Last Updated on December 18, 2022 by Vera AduongoWritten by Vera Aduongo
Here’s the Full Low-Down on Why Protein Treatments for Natural Hair
Your hair is made up of many things, and one of them is protein. In fact, 95% of your hair is made out of a protein called keratin. So to say that protein is important for your hair is an understatement. It is absolutely crucial! The protein in your diet gets processed to make keratin, which makes your hair grow longer and stay strong.
However, certain hairstyling practices can damage our hair by interfering with the proteins in our hair. Bleaching, dyeing, excessive heat styling, relaxing and texturizing are all practices that can weaken the hair. There’s also the general wear-and-tear that can happen to our ends as our hair ages. Luckily, you can use protein treatments to help you remedy these situations temporarily.
So today, we’re going to talk about protein treatments: how they work, how to do them, and give you some recommendations on the best treatment products you can try on your hair.
How Does a Protein Treatment Work?
This can get really technical, really quick, so allow us to use an analogy to explain. Let’s say you have a brick wall, and a storm comes around and damages sections of the brick wall so that some of the bricks are missing. How would you repair that wall? If the damage isn’t too bad, you’d have someone come and replace the bricks that fell out with some new ones. The wall wouldn’t be as good as new, but it would be smoother and stronger, allowing it to do a better job of protecting your property.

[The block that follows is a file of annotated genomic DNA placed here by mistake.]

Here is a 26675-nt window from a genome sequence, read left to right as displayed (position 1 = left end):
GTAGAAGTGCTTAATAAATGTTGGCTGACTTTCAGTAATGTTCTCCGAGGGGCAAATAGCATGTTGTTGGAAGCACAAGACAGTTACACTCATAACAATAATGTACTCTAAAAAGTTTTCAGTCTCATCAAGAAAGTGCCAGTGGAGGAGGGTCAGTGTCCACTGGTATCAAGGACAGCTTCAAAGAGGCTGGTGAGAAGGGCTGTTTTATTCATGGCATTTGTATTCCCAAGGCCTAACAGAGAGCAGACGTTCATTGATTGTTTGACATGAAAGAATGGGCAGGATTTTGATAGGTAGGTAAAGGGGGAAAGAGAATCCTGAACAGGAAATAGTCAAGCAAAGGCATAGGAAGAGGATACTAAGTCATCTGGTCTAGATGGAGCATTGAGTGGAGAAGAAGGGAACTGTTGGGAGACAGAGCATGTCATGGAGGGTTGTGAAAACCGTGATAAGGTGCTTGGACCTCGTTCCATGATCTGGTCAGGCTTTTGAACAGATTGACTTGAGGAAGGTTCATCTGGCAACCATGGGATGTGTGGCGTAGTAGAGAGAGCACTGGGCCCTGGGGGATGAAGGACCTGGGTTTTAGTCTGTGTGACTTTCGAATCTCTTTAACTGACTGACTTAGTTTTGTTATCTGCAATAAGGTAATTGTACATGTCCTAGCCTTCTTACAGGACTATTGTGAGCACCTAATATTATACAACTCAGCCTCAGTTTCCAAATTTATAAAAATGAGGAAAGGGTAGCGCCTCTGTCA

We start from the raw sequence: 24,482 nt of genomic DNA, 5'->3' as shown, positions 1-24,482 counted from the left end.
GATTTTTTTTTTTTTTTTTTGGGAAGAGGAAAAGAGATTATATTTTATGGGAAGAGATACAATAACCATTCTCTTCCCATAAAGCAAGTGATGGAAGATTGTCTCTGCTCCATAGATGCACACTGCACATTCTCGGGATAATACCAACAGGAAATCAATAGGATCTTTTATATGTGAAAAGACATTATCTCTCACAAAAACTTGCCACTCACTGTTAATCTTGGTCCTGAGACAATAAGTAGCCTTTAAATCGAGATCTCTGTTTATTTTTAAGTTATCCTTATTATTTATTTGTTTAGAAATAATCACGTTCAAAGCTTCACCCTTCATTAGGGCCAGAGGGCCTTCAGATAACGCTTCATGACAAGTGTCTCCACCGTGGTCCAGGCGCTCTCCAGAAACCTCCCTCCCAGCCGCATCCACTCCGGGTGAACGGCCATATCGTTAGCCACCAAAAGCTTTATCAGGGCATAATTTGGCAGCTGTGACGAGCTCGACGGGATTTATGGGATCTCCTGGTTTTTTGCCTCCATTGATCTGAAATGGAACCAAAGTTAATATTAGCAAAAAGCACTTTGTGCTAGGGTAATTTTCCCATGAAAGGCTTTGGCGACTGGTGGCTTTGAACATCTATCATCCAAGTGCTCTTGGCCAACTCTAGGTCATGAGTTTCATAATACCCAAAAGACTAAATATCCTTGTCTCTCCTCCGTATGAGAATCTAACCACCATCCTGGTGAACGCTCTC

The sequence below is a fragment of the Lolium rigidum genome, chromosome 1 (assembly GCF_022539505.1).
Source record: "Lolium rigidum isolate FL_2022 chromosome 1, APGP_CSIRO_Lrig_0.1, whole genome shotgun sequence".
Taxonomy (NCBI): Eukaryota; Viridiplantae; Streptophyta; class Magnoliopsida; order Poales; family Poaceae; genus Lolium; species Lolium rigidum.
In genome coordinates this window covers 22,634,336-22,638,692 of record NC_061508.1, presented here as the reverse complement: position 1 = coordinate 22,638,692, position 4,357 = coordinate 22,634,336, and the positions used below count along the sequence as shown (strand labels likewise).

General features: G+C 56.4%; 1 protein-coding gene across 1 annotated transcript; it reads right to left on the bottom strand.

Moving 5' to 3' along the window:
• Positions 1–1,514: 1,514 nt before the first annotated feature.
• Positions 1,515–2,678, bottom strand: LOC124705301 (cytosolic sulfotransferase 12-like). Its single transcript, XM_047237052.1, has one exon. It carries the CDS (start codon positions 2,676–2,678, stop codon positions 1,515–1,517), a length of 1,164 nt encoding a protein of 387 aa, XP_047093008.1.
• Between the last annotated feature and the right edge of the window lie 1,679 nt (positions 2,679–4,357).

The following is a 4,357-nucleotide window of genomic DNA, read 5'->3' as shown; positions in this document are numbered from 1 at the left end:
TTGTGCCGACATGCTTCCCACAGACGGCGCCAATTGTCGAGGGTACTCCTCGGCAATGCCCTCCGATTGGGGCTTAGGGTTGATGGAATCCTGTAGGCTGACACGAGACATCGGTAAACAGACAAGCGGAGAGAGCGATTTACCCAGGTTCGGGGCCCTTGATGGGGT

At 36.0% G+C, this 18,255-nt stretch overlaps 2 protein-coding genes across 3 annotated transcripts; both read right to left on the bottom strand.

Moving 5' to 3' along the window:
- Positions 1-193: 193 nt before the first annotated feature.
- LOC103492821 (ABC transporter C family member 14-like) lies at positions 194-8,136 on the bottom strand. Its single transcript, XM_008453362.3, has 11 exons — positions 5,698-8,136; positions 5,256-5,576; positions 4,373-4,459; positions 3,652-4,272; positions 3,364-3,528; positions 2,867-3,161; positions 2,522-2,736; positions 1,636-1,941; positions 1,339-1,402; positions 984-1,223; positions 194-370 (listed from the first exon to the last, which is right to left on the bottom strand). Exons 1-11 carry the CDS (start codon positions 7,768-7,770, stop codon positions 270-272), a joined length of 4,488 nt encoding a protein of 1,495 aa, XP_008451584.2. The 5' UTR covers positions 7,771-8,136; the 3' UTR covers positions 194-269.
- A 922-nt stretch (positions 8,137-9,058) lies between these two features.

Got it? Now, let’s relate this to hair. The brick wall is the outermost layer of your hair called your cuticle. Your cuticle has many sections that overlap just like shingles on a roof do, and these protect the inner structure of your hair from external damage. Just like the damaged brick wall, when the cuticle is damaged, it doesn’t do a good job at protecting what’s inside, and it’s easier for things, including moisture, to easily slip in and out of the inner parts of your hair strand.
A protein treatment is the equivalent of putting in new bricks to replace the ones that were lost. Protein treatments work by temporarily filling the gaps that are present in the cuticles of damaged hair.
What Are the Benefits of Protein Treatments for Natural Hair?
Girl! There are so many benefits of protein treatments for natural hair! Protein treatments reduce breakage, which aids in length and volume retention. They can help restore elasticity. They can improve shine, reduce tangling & split ends, and make the hair smoother and more manageable.